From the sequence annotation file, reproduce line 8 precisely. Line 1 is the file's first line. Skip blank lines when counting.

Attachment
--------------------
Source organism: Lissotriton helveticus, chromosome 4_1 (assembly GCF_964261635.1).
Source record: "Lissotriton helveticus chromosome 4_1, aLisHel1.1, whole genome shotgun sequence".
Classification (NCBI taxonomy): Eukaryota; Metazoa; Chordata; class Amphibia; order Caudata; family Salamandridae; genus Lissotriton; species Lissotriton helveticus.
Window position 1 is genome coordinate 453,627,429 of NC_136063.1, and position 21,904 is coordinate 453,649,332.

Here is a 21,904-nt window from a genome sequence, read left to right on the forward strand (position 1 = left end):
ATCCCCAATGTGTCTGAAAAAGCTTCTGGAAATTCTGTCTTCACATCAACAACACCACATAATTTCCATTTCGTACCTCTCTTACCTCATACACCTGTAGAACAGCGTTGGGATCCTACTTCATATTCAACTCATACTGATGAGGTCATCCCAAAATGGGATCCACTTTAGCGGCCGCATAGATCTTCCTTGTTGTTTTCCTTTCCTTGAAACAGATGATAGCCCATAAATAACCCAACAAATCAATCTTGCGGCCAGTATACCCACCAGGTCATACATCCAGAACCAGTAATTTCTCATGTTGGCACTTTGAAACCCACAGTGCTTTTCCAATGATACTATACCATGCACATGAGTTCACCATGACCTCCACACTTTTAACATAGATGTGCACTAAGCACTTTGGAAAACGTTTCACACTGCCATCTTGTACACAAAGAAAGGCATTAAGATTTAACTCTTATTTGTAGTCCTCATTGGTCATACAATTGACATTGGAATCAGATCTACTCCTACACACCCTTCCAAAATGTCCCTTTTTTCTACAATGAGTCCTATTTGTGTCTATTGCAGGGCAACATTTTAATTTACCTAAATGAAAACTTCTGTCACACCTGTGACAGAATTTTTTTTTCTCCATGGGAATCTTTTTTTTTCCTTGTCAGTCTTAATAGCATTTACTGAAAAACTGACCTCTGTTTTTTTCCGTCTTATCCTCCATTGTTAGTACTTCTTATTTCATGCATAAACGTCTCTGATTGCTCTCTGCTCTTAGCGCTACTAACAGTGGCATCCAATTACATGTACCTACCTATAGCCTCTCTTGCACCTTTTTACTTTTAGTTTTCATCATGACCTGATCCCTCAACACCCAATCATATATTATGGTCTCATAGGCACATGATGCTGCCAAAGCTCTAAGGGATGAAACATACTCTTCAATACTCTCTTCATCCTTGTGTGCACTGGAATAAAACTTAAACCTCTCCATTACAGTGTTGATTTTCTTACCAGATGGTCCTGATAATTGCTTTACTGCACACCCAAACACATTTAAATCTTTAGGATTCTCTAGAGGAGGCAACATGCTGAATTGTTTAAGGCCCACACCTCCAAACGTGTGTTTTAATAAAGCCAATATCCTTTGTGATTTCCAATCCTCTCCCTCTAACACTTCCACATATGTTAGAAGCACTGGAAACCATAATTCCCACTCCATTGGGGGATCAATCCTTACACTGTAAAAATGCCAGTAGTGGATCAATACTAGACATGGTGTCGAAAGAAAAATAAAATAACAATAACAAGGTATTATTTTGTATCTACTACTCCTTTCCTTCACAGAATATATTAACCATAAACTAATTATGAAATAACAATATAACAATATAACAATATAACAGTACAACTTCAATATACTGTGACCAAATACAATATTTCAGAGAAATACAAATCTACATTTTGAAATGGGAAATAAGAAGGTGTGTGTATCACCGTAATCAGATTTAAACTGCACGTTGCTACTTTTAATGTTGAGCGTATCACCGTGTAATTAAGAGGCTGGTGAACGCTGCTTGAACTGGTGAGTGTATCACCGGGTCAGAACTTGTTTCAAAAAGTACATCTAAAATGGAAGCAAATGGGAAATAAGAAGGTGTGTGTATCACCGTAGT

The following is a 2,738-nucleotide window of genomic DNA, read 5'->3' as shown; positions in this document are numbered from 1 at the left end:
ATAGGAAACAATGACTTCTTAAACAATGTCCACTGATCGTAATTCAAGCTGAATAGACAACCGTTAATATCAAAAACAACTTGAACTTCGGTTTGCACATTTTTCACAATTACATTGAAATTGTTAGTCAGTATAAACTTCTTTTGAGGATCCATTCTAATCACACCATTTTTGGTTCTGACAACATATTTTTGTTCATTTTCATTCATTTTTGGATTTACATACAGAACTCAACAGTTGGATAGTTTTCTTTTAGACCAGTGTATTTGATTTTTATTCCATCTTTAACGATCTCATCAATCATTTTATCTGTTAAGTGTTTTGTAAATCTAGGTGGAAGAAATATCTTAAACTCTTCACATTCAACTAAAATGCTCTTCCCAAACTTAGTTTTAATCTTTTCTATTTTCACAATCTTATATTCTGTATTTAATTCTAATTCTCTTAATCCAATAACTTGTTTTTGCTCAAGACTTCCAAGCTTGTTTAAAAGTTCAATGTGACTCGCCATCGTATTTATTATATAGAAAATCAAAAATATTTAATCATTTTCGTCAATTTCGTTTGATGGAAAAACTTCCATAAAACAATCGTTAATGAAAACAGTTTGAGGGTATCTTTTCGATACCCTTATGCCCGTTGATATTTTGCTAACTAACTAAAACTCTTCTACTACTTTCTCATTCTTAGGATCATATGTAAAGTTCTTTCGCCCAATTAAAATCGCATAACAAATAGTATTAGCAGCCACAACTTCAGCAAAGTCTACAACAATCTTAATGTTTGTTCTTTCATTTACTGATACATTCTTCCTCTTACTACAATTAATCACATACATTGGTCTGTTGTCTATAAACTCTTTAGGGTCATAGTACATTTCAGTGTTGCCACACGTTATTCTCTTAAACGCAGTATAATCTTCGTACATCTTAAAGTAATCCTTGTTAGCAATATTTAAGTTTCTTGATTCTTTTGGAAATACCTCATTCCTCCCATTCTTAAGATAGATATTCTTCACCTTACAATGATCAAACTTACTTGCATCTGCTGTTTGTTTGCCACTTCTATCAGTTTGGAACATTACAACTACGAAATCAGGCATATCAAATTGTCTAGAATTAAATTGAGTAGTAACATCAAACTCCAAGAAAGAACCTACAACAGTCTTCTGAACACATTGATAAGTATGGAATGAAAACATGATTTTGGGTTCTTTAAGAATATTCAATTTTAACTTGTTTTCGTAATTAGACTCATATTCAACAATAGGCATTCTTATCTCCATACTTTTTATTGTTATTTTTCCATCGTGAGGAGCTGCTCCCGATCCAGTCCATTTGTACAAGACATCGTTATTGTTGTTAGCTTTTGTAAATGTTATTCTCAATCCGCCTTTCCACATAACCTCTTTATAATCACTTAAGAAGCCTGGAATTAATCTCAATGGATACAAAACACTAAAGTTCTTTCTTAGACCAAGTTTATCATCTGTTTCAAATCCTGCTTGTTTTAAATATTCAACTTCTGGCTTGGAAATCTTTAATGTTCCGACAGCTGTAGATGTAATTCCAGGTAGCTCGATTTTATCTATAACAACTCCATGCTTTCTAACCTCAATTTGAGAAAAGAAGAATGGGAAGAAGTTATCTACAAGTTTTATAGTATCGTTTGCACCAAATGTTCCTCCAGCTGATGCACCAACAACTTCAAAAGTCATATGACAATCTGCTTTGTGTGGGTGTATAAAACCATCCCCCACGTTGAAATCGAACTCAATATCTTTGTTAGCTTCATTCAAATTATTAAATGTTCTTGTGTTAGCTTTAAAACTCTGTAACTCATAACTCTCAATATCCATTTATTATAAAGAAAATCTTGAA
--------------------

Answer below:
ATAGGAAACAATGACTTCTTAAACAATGTCCACTGATCGTAATTCAAGCTGAATAGACAACCGTTAATATCAAAAACAACTTGAACTTCGGTTTGCACATTTTTCACAATTACATTGAAATTGTTAGTCAGTATAAACTTCTTTTGAGGATCCATTCTAATCACACCATTTTTGGTTCTGACAACATATTTTTGTTCATTTTCATTCATTTTTGGATTTACATACAGAACTCAACAGTTGGATAGTTTTCTTTTAGACCAGTGTATTTGATTTTTATTCCATCTTTAACGATCTCATCAATCATTTTATCTGTTAAGTGTTTTGTAAATCTAGGTGGAAGAAATATCTTAAACTCTTCACATTCAACTAAAATGCTCTTCCCAAACTTAGTTTTAATCTTTTCTATTTTCACAATCTTATATTCTGTATTTAATTCTAATTCTCTTAATCCAATAACTTGTTTTTGCTCAAGACTTCCAAGCTTGTTTAAAAGTTCAATGTGACTCGCCATCGTATTTATTATATAGAAAATCAAAAATATTTAATCATTTTCGTCAATTTCGTTTGATGGAAAAACTTCCATAAAACAATCGTTAATGAAAACAGTTTGAGGGTATCTTTTCGATACCCTTATGCCCGTTGATATTTTGCTAACTAACTAAAACTCTTCTACTACTTTCTCATTCTTAGGATCATATGTAAAGTTCTTTCGCCCAATTAAAATCGCATAACAAATAGTATTAGCAGCCACAACTTCAGCAAAGTCTACAACAATCTTAATGTTTGTTCTTTCATTTACTGATACATTCTTCCTCTTACTACAATTAATCACATACATTGGTCTGTTGTCTATAAACTCTTTAGGGTCATAGTACATTTCAGTGTTGCCACACGTTATTCTCTTAAACGCAGTATAATCTTCGTACATCTTAAAGTAATCCTTGTTAGCAATATTTAAGTTTCTTGATTCTTTTGGAAATACCTCATTCCTCCCATTCTTAAGATAGATATTCTTCACCTTACAATGATCAAACTTACTTGCATCTGCTGTTTGTTTGCCACTTCTATCAGTTTGGAACATTACAACTACGAAATCAGGCATATCAAATTGTCTAGAATTAAATTGAGTAGTAACATCAAACTCCAAGAAAGAACCTACAACAGTCTTCTGAACACATTGATAAGTATGGAATGAAAACATGATTTTGGGTTCTTTAAGAATATTCAATTTTAACTTGTTTTCGTAATTAGACTCATATTCAACAATAGGCATTCTTATCTCCATACTTTTTATTGTTATTTTTCCATCGTGAGGAGCTGCTCCCGATCCAGTCCATTTGTACAAGACATCGTTATTGTTGTTAGCTTTTGTAAATGTTATTCTCAATCCGCCTTTCCACATAACCTCTTTATAATCACTTAAGAAGCCTGGAATTAATCTCAATGGATACAAAACACTAAAGTTCTTTCTTAGACCAAGTTTATCATCTGTTTCAAATCCTGCTTGTTTTAAATATTCAACTTCTGGCTTGGAAATCTTTAATGTTCCGACAGCTGTAGATGTAATTCCAGGTAGCTCGATTTTATCTATAACAACTCCATGCTTTCTAACCTCAATTTGAGAAAAGAAGAATGGGAAGAAGTTATCTACAAGTTTTATAGTATCGTTTGCACCAAATGTTCCTCCAGCTGATGCACCAACAACTTCAAAAGTCATATGACAATCTGCTTTGTGTGGGTGTATAAAACCATCCCCCACGTTGAAATCGAACTCAATATCTTTGTTAGCTTCATTCAAATTATTAAATGTTCTTGTGTTAGCTTTAAAACTCTGTAACTCATAACTCTCAATATCCATTTATTATAAAGAAAATCTTGAA